toukokuu 15, 3:55 pm

Both Anansi Boys and Neverwhere are really well made, quite creative, too. Their Japanese tales are also above average, and The Wind in the Willows with illustrations by Charles van Sandwyk is an all-time favourite.

toukokuu 15, 4:05 pm

Any Le Guin books and Wolf Hall (don’t love the design but care much more for content).

toukokuu 15, 4:59 pm

>12 A.Godhelm: was there an introduction to The Road? Online it says an afterword so I’m assuming that’s it. I had read it years ago & liked it so I got Blood Meridian even after many comments here about the violence and figured I wasn’t too squeamish for it (boy was I wrong..) and thought that book could really use an introduction help provide context to the gratuitous violence that follows.

toukokuu 15, 5:04 pm

"Syria, The Desert and the Sown" is a great production. Lovely green cloth boards with a striking design, bound in Germany, with thick abbey rough pure paper. The subject matter is FS at it's finest in my opinion: Travelogue! Can't forget the fold out map as well.

toukokuu 15, 9:38 pm

Whilst American Gods is a little disappointing, Neverwhere, and outstandingly Anansi Boys, are wonderful versions of Gaiman books. I also like A Man on the Moon and Everest in non-fiction terms.

A Man On the Moon was the most expensive standard edition of a Folio book I’d ever purchased. Now with many more mundane single-volume books pushing £100 increasingly I’m reducing my purchases and the cost limits the wow factor!

toukokuu 15, 10:49 pm

>16 AlexBMcLeod: No introduction but a good afterword discussing how to place The Road - literary fiction vs genre fiction, and the 'stain' of the latter among the highbrow. The violence is definitely a recurring theme in McCarthy's novels, as is wrestling with the heavy topics; good and evil, life and death, god or no god. I'm not sure what an introduction to take the edge off that would really look like - and the struggle with the why is very much part of the work itself. You call it gratuitous but I don't think it is. I think it's central to the book & what readers struggle with is the ambiguity and lack of wrapping things up in a moral bow that justifies the horrors, which is where I suppose it seems gratuitous. Now obviously I'm a fan, but I'd suggest armwrestling it some more. There are quite a few critical readers on McCarthy's books if you want more context and discussion. Bloom's Modern Critical Reader has some good discussion.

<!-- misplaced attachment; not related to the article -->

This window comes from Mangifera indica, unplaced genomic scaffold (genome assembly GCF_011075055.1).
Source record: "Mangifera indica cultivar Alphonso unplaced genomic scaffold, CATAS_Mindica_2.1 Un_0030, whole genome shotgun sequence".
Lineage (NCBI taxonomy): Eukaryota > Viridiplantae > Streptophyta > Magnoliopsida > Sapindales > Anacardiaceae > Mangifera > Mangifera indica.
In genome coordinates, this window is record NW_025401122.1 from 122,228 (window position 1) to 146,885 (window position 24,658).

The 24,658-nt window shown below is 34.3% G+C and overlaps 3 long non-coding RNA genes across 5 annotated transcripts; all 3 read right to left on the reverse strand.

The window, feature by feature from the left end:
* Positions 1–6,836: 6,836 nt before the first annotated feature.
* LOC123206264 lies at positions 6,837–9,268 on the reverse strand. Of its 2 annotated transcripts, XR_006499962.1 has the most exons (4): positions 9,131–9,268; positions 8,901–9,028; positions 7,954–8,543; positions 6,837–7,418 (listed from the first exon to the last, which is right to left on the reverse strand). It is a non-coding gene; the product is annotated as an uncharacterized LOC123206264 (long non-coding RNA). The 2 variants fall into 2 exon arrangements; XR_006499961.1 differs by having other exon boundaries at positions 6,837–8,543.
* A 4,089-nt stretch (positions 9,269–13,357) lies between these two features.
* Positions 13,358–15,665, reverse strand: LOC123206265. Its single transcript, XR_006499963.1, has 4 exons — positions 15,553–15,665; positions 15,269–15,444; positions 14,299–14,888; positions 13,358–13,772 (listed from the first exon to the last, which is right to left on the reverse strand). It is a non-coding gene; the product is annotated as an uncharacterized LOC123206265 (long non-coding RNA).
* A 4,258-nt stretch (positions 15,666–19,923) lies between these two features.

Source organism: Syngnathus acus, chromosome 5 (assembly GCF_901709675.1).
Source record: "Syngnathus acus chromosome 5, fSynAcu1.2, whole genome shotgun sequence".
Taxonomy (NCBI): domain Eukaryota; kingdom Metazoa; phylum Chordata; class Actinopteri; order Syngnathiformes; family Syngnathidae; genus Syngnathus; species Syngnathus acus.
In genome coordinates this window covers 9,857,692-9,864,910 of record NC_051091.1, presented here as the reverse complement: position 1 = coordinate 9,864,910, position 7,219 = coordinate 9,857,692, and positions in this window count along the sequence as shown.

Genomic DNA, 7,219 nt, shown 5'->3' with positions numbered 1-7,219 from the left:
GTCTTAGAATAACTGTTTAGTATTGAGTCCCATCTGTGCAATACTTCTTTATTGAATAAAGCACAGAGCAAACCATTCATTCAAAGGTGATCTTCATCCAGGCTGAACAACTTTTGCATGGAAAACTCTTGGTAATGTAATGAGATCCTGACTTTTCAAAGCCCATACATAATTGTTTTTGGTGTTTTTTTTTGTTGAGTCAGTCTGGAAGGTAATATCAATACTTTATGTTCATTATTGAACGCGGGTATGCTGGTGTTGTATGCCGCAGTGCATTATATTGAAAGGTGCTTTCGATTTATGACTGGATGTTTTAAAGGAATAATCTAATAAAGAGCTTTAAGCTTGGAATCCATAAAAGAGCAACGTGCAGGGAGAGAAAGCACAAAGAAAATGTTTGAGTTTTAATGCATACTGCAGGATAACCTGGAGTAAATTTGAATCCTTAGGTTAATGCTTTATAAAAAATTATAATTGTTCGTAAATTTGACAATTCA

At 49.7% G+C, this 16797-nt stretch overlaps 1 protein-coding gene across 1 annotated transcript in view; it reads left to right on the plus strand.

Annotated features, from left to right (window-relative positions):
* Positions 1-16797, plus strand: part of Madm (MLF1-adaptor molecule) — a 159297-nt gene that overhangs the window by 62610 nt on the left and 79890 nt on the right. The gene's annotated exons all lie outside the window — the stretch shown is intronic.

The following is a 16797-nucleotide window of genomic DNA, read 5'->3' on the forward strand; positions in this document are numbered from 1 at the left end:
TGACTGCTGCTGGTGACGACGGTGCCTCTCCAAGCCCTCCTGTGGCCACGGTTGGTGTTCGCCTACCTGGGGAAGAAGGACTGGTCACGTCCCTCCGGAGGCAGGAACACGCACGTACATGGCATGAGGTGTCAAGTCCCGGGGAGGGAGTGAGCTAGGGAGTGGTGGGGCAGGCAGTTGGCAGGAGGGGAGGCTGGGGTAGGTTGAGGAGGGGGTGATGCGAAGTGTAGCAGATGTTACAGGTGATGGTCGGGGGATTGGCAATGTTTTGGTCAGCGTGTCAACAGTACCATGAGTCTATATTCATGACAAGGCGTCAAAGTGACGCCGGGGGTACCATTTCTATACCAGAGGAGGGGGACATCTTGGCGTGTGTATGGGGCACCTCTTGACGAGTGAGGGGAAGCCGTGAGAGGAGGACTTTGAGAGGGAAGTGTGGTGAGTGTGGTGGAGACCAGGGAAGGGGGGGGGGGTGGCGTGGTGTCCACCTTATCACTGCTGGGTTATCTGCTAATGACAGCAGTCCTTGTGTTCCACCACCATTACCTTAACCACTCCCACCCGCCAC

Muokkaaja: toukokuu 15, 10:56 pm

Excellent discussion topic! I appreciate hearing everyone's thoughts and seeing overlaps. I had fun browsing the Folio website from a hotel room on a work trip thinking about my response. Two categories stood out:

-Relatively reasonably priced cloth-bound late 20th century books with striking modern design and illustrations (perfectly suited to the material but maybe not to everyone’s taste) such as Nights at the Circus, Fear and Loathing in Las Vegas, A Walk in the Woods, and I Know Why the Caged Bird Sings. I enjoyed everything about these editions (content, design/layout, illustrations, materials) and they are definite keepers in my permanent space-limited collection.

-More expensive history editions with an extra volume of extraordinary photographs such as Aztecs, Anglo-Saxons, Tomb of Tutankhamun. Full disclosure that I haven't yet read Aztecs, but I find these productions worth the extra cost and hope to see more releases in this format.

toukokuu 16, 12:06 am

>19 A.Godhelm: Thanks for the response, I’ll definitely check out some more discussions - even you’re response would’ve been helpful to guide my reading before i started!

Onto the real topic, I’ve been really impressed by Dracula at its price

toukokuu 16, 1:37 am

Have really enjoyed this thread too. Thanks for the enablement.

I'm a big fan of the Breakfast at Tiffany's edition.

No love for The Bell Jar?

toukokuu 16, 4:09 am

Great discussion.

My picks would be Doctor Zhivago, Master and Margarita, and the Godfather, on the fiction side of things.

Everest is the clear stand out for non-fiction, but in terms of what is more affordable, I always love to pick up and flick through Dynasty for some reason. It doesn’t stand out for any particular reason, I just seem to gravitate to it.

toukokuu 16, 4:12 am

Of books I own I would pick Twelfth Night. I wish they would do all of Shakespeare in this format.

Tomb of Tutankhamun. Excellent production value.